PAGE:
“…Yeah,” Danny says after a moment, because, well, he did, didn’t he? “I’m sorry.”

Ward opens his eyes just enough to squint at him. “Don’t start.”

“I’m not starting anything,” Danny protests. He rubs his hands on his knees, then says, “I told the doctor you didn’t take any medications.”

“Not legally, anyway,” Ward agrees, letting his eyes slide shut.

Danny resists the urge to shake him with an effort. He knows how Ward is when he’s hurting. Snippy and irritable on the surface, all those layers of misdirection to hide any sign of vulnerability. It’s not that the sharp edges aren’t real, but it’s easy to get so caught up in avoiding them that you miss anything else. The worst thing is, he doesn’t even think it’s entirely on purpose. It’s instinct for Ward, not to let anyone in. Not to let anyone see when he’s in pain.

“Yeah, I mentioned that,” he says, and gets a glare, which he returns with interest. “I’m not sorry, either. Apparently it’s not that normal for a healthy 32-year-old to have a massive coronary out of nowhere. They wanted to know if you had an underlying condition.”

“Other than the heroin.”

“Yeah,” Danny says. There’s a twisting lump lodged in the back of his throat, that part of him that wishes he could go back in time and shake Ward, drag him off that terrible path with all the damage he wrought to himself and to everyone around him. Or maybe just punch Harold in the face a few times. Instead, he reaches for Ward’s cold hand, squeezes hard. Ward’s face is slack, expressionless in a way that seems more exhaustion than his usual wariness, but he squeezes back. “You’ll be in here for a couple more days. The doctor should be by in a little while.”

“Are you planning on sticking around to translate?”

“We’re an hour outside of Shanghai. She speaks better English than you do.”

“Hm,” Ward mumbles. His fingers twitch in Dannys, but he makes no move to pull away.

Oh, Danny thinks, getting it. He squeezes Ward’s hand again. “Ward, I’m not going anywhere.”

“Course not,” Ward mumbles, but he doesn’t let go.

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John: “Sometimes, even in death, though, they are reluctant. Sometimes they are bound or trapped. They are always deadly. It takes great power to ignore the call from the Shadowlands.”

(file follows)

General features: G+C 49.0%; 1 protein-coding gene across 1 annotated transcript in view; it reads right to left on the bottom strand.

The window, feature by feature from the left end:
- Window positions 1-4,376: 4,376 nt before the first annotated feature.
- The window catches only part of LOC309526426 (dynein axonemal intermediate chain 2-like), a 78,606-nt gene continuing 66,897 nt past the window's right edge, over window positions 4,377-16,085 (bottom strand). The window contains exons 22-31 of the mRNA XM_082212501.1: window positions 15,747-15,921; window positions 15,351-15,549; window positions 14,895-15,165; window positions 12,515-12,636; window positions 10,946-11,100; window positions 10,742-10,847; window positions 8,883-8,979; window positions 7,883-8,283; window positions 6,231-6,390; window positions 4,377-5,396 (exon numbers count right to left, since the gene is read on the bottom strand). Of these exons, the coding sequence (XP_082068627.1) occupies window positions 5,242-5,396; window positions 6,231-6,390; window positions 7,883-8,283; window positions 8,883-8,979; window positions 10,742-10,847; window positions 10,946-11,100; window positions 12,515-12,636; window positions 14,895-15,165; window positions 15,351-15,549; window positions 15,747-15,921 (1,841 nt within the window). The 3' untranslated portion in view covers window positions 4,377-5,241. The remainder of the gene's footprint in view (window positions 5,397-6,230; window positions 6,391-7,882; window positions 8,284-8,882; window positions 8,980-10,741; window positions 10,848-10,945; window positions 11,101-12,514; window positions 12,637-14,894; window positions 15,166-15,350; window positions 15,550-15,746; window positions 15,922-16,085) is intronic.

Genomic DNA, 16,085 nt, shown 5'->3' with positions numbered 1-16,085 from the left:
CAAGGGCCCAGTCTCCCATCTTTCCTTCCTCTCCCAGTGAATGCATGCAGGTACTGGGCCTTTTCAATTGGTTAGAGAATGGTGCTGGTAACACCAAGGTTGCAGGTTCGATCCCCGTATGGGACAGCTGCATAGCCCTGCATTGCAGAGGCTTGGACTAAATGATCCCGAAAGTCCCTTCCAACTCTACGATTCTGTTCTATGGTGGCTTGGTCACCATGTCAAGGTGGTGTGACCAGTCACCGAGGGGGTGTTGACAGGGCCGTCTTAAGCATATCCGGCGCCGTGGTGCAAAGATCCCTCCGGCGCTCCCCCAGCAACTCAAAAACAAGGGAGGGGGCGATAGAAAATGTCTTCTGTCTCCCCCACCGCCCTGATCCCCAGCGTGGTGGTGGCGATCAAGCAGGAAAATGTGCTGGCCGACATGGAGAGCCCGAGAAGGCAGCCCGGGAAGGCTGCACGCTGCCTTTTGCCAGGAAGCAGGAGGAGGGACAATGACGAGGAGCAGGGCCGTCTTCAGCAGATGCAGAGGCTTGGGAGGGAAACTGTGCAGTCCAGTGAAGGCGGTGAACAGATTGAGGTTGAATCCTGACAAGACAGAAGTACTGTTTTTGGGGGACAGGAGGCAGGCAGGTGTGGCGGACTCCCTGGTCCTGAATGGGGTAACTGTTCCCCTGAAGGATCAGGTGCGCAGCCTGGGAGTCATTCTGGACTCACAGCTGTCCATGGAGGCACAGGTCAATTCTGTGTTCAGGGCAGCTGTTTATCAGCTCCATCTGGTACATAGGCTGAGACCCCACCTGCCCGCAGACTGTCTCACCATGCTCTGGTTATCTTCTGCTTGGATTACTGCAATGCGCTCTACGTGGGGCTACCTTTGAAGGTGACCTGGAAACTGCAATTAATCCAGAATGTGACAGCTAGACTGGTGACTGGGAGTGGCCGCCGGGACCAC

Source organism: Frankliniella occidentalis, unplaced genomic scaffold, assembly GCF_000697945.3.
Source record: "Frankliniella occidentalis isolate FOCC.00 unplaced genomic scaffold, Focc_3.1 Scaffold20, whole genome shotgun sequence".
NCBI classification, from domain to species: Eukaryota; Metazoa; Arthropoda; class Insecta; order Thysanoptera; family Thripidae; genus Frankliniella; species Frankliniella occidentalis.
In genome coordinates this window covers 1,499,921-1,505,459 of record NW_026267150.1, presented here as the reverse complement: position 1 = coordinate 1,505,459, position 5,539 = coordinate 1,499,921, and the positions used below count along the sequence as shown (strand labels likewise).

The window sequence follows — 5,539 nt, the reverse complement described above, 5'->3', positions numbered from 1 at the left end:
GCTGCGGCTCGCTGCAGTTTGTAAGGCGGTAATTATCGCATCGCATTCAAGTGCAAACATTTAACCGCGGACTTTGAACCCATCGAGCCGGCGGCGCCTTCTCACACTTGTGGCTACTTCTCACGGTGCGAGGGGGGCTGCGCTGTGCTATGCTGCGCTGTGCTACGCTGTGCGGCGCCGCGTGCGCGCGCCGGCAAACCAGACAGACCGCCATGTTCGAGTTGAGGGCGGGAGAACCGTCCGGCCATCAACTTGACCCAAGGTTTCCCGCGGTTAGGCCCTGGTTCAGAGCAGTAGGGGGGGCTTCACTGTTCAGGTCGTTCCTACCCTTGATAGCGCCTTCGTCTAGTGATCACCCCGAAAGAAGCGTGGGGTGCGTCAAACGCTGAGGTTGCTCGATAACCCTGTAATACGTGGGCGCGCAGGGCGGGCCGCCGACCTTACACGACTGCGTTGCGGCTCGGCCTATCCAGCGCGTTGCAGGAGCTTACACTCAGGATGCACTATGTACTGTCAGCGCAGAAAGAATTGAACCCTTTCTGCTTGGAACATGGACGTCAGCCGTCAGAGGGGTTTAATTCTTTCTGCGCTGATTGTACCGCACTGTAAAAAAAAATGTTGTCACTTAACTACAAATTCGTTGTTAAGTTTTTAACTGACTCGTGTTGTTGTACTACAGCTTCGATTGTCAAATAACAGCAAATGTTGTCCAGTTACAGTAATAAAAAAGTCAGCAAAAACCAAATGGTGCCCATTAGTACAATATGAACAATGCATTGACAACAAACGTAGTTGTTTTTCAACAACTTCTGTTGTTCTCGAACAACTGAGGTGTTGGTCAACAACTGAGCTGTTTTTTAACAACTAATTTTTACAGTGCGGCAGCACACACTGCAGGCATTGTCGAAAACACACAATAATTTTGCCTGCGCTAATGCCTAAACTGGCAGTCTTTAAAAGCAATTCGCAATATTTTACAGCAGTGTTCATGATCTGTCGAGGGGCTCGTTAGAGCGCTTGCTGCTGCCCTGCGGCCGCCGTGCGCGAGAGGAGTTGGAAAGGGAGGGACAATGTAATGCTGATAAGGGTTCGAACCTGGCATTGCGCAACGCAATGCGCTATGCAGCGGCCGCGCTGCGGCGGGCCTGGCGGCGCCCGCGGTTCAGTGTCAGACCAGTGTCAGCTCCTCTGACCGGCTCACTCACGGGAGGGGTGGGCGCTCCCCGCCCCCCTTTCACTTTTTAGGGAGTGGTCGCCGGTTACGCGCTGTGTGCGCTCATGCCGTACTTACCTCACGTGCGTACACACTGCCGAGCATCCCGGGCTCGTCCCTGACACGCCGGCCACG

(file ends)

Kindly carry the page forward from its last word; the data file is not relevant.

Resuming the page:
Danny: “~And that’s when they call… John Aman, Prince of Orphans. Dun dun duuunnn…~

Immortal Weapons #5 by David Lapham, Arturo Lozzi, and June Chung

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say what you want about Iron Fist season 1 (because that stuff is wack), but episode 7 (Felling Tree with Roots) has an AMAZING example of sexual consent, and I would like to thank not only Danny but the show’s writers for that moment. my man waited for like 2 clear yesses

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Defenders, season 2 (if we’d got it) headcanons

It’s important to note that I still haven’t seen Daredevil season 3, Jessica Jones season 3 or Punisher season 2.

  • Jess wants to punch Matt when she finds out that he’s still alive
  • Luke stops her, entirely because he knows Matt would die
  • Luke punches Matt instead
  • Matt knows the punch is coming and he lets it happen because he’s pretty sure he deserves it
  • Matt does not know the hug Luke immediately wraps him up in is coming so he kind of just stands there, but also he doesn’t hate it
  • Danny is mostly in shock and denial
  • Like he won’t deal with Matt at all
  • Until they’re forced to work together for some reason
  • Turns out Matt and Danny make a pretty awesome team and they deal with whatever threat it was in relatively good order
  • Immediately after, Danny yells at Matt a whole lot, just unloads pretty much everything on him
  • Danny also cries, a whole bunch
  • Danny and Matt are fine after that
  • Matt is still surprised that Danny (and Luke and Jess- who probably conspired to stick them together to sort their shit out) actually care about him this much
  • Ward meets Luke
  • Ward meets Jess
  • Ward gives Matt an itemised list of every time Danny got hurt or yelled at or looked at the wrong way when he was out Daredevil-ing in Matt’s place
  • Frank is there
  • He and Matt have a surprising amount of feelings (that they probably yell at each other) about the other being alive and right there

More probably to be added when I can think of them

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Claire: Are you two friends with benefits?

Danny: Ye-

Colleen: NO.

Danny: Yes.

Colleen: NO!

Danny: But being friends with you has lots of benefits.

Colleen, facepalming: THAT’S NOT WHAT IT MEANS!

Danny: We help each other out-

Colleen, crying: pleaSE STOP